Author Interviewer


Just curious... why tag Dinky as "other" instead of as herself? (OK, the tag technically says "Dinky Hooves," but Dinky is Dinky.)

5848441 Because I looked for Dinky for like, three minutes, and couldn't find her tag. Why is she under 'background ponies', and not 'school kids'? :P Updated, thanks!

Congratulations on the feature! Now I gotta read this!

So how is it earth ponies can fight the chaos?

5954248 Thanks! I hope you like it!

5955321 Their magic allows them to be more 'real' than the surrounding area, basically.

Well, there goes my confidence in my writing.

Reminds me of one of Greg Bear's short stories. Don't remember the title, but it dealt with a sudden failure of causality that the survivors called "mortdieu." Their Bastion was a ruined cathedral. I think you can find it in his anthology The Wind from a Burning Woman.

5960599 Sorry. :( Get well soon!

5961472 Hmm... haven't read it, but I'll add it to my list! Thanks!

I have very little writing skill, despite trying for a while. The others have said all that really can be said. On a technical level anyways.

I would enjoy seeing more of this world, even if the main conflict has been resolved. The early days of the rift, Discord saving the foals, what the hell happened to Celestia, etc.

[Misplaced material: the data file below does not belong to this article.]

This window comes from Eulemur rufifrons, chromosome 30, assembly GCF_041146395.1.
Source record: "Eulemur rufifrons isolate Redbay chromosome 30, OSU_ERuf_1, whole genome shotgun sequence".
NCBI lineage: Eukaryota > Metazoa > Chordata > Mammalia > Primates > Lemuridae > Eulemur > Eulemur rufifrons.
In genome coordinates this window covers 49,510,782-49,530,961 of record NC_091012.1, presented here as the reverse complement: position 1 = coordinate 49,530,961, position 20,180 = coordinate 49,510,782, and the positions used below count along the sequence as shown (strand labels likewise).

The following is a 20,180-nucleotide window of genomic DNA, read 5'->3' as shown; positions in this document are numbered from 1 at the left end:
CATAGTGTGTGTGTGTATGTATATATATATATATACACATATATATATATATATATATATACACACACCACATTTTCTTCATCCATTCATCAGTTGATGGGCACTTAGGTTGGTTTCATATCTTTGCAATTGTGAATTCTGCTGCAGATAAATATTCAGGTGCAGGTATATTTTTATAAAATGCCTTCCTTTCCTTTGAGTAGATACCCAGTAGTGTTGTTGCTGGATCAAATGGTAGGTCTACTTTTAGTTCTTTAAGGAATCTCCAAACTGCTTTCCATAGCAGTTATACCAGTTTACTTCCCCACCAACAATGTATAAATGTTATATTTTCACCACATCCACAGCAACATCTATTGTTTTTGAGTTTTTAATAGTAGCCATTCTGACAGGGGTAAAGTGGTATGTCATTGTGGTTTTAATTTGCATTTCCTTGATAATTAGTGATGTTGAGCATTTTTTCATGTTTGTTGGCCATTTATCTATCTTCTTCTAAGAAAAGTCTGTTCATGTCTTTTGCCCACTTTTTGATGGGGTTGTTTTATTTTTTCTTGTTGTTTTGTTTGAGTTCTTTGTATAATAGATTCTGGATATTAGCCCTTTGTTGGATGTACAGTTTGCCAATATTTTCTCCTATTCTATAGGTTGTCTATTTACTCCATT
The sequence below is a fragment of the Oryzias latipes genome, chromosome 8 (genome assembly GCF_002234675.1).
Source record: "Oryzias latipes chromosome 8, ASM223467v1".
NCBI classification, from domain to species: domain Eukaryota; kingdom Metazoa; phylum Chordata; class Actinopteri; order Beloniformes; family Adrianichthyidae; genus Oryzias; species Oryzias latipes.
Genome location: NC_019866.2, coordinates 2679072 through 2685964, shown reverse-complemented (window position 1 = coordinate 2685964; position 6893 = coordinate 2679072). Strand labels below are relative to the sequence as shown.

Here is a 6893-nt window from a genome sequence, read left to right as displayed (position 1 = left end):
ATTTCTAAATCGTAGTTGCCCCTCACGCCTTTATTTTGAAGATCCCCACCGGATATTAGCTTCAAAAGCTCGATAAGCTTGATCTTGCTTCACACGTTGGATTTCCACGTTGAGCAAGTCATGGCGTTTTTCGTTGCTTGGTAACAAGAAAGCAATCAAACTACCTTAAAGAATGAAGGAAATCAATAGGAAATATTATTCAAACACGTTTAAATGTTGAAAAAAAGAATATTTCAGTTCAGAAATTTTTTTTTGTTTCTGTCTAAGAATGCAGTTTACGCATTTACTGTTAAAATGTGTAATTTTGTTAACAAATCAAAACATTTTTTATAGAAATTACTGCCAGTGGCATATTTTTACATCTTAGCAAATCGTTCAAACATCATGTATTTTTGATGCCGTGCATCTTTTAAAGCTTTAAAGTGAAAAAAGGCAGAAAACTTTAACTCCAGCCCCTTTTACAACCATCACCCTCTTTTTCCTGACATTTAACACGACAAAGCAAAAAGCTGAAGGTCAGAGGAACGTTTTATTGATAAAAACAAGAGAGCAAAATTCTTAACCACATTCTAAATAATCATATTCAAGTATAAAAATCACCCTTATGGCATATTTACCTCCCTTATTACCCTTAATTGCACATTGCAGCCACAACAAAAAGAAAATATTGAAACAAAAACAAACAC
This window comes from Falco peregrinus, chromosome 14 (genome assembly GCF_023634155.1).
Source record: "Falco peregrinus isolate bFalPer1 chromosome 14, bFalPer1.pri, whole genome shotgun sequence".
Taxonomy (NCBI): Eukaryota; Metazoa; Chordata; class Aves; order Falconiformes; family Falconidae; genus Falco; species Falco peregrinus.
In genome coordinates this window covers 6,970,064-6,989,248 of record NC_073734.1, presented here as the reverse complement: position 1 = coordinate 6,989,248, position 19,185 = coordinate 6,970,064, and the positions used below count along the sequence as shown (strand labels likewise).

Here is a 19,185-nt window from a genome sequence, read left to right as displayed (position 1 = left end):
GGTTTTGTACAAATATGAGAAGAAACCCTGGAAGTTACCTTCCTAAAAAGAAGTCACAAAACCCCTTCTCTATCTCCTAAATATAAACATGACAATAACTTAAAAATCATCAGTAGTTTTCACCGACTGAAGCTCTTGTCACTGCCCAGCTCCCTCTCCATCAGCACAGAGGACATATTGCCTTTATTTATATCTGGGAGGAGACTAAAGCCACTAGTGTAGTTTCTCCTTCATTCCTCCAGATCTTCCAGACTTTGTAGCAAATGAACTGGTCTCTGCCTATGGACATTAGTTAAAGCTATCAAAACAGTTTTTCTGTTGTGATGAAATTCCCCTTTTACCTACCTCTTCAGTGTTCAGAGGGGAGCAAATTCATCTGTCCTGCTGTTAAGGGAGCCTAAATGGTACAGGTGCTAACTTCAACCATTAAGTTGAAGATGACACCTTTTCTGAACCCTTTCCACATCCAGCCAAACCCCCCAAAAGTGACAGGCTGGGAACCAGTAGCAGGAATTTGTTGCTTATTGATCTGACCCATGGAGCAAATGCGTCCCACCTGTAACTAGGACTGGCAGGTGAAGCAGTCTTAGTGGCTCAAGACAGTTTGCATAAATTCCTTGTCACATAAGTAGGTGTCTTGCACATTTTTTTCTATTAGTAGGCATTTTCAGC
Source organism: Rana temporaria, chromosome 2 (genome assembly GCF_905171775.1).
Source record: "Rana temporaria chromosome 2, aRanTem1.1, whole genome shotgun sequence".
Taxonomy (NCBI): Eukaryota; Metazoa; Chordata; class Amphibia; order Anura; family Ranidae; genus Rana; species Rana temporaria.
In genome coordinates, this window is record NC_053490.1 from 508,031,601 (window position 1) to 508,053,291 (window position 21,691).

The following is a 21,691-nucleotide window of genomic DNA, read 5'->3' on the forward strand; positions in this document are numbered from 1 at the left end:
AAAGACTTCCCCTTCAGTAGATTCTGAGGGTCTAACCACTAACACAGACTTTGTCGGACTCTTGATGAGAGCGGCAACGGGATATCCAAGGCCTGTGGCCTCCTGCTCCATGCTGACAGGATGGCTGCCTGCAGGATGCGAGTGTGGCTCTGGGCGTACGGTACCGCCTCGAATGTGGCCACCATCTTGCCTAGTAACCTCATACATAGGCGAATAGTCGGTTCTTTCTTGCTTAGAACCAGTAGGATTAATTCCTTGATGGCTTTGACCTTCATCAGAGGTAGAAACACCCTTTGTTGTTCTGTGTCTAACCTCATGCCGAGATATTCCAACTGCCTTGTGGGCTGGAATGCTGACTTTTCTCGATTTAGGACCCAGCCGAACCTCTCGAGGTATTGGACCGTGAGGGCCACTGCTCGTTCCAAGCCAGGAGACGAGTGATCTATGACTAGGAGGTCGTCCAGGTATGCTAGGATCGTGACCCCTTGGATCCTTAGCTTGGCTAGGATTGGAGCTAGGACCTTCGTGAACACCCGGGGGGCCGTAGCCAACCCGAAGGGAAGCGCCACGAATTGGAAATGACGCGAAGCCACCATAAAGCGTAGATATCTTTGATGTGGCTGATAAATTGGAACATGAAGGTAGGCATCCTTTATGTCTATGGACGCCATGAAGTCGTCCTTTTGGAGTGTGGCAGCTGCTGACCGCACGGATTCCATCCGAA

I really loved the story, just wish I could be as good as you.

5968567 Well, Ray Bradbury claimed it took a million words to start getting the hang of writing. I'm not nearly as good as I'd like to be, if that's any consolation. :P

Thanks for the kind words, and I'm glad you enjoyed the story! I probably won't write any more here, since apocalypse tends to bore me; this was very much because of the prompt. That being said, it's not impossible. Stranger things have happened!

clapclapclapclapclapclapclapclapclapclap love it

Two things I love about this story:
1) The splintered reality - now this as an apocalypse for a magical world! Instead of drab and grey you have a world that's strangely weird and heartbreakingly normal.

2) Earth pony magic - I just love how you let earth ponies stabilize reality with their magic. It's the perfect metaphor (?) for them being "grounded".

Why couldn't this have been longer!? :raritydespair:

This was interesting. It left a lot of questions, like what happened, but they're the questions that don't have to be answered in a story like this. It was a good take on post-apocolypse. Not unrealistically easy or fun, but there's not really time to wallow in self pity and depression. At least, not if you want to survive. But you also captured how, just because you can't dwell on it, doesn't mean that weight goes away either. Anyway, another good one. I think Broken Wings(?) is the only one I have left. I need to dig through my clipboard to see if I can find the stuff I grabbed on the one about Spike, but that can wait.

and only used her strong magic with meticulously restraint.